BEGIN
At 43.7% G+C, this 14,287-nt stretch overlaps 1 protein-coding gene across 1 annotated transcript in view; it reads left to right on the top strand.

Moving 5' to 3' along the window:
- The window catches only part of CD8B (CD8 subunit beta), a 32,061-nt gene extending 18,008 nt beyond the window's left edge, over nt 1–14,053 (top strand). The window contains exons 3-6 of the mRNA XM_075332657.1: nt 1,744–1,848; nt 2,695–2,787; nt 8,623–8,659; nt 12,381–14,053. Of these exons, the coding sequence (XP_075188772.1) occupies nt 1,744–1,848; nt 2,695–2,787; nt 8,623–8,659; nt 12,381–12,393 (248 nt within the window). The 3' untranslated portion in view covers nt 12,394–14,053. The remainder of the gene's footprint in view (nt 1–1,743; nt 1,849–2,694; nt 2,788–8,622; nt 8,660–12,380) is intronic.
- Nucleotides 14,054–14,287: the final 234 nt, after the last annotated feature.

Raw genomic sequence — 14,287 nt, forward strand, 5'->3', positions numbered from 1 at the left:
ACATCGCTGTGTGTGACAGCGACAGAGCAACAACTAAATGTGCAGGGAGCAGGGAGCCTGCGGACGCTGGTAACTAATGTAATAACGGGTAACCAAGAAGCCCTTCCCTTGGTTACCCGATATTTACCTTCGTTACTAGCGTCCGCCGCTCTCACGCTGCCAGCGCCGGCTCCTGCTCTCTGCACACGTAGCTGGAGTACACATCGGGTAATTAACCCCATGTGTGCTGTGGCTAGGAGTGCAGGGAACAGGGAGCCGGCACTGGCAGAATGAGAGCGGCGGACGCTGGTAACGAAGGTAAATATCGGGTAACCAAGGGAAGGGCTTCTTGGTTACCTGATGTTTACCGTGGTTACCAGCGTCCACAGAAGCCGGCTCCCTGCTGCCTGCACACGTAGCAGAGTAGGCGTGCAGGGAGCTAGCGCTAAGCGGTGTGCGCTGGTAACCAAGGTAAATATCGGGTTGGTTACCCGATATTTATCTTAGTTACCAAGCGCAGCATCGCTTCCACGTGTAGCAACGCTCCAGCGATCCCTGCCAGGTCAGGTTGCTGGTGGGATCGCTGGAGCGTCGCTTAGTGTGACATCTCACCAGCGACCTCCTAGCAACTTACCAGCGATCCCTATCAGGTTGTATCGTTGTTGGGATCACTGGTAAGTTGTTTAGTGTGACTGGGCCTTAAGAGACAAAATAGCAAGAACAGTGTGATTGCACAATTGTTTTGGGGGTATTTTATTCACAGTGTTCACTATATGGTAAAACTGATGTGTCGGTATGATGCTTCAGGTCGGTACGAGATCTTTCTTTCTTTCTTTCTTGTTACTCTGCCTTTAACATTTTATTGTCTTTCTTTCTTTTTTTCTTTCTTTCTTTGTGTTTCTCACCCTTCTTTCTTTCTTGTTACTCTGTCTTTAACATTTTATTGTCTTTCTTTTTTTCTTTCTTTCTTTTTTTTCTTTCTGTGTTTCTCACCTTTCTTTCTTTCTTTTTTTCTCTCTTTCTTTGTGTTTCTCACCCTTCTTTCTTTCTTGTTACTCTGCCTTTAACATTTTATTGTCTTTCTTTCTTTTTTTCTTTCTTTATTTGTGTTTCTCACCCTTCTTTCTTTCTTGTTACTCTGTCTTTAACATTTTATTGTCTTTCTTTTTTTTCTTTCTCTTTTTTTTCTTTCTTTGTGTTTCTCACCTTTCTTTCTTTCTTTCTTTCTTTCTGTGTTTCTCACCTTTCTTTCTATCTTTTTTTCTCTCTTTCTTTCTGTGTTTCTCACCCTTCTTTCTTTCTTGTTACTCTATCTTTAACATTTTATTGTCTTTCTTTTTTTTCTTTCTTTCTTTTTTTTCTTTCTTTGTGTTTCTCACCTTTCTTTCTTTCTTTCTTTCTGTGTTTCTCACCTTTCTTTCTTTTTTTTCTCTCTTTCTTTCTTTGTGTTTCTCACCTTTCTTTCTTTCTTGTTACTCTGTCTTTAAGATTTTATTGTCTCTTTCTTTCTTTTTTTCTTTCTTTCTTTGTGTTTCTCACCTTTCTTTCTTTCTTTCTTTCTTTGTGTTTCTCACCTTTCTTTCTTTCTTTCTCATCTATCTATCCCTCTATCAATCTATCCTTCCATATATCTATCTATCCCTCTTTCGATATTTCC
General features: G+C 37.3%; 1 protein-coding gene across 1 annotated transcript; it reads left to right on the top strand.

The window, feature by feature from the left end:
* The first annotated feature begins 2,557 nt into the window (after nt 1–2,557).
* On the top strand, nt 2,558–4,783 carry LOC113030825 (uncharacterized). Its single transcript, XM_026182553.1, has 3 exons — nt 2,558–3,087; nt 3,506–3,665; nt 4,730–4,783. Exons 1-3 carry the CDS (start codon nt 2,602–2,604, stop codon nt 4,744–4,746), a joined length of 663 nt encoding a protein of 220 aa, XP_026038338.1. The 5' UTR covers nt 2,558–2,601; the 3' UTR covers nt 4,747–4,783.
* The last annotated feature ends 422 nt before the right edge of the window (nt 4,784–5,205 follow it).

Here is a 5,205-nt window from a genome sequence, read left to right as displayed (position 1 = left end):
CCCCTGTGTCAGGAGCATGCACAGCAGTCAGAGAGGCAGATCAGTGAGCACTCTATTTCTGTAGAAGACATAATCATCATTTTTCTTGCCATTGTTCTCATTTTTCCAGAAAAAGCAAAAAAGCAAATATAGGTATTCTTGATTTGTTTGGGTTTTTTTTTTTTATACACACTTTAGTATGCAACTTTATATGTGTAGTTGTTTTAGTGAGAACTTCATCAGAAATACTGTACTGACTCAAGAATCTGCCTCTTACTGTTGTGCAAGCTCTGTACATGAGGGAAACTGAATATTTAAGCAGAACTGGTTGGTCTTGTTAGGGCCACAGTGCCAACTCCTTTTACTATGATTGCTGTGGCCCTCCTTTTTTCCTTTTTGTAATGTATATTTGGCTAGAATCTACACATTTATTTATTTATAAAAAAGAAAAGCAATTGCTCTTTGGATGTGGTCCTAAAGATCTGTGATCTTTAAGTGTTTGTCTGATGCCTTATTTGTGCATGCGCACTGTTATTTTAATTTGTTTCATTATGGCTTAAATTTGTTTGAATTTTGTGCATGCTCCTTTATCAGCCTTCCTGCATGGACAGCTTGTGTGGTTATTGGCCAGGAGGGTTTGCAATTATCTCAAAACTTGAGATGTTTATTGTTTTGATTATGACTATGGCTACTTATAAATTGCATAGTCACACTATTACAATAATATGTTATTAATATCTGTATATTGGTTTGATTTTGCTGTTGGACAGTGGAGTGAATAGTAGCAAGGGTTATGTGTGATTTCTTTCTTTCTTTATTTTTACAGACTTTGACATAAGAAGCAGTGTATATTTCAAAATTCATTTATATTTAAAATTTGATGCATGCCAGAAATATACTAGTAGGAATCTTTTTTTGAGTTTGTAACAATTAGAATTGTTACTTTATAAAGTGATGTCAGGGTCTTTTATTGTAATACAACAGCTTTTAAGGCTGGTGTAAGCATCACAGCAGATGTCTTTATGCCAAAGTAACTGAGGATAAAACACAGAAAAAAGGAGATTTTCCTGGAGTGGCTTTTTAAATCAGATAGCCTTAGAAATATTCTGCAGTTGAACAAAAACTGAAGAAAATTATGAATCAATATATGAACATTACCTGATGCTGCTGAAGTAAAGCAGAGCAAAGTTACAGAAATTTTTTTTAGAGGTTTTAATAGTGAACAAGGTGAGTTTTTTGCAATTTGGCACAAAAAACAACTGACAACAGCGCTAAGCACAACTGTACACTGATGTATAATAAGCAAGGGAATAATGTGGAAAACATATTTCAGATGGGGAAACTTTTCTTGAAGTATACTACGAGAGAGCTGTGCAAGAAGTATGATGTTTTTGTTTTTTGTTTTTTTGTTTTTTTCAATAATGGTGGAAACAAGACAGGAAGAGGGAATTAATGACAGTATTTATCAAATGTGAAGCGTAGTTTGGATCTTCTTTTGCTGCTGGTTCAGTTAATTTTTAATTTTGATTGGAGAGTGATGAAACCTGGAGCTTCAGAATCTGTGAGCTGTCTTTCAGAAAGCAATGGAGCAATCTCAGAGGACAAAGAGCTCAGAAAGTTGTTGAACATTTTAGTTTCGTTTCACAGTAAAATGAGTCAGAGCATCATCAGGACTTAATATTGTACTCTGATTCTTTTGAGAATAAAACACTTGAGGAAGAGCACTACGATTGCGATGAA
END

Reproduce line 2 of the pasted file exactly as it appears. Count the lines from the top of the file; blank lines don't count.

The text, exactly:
Moving 5' to 3' along the window: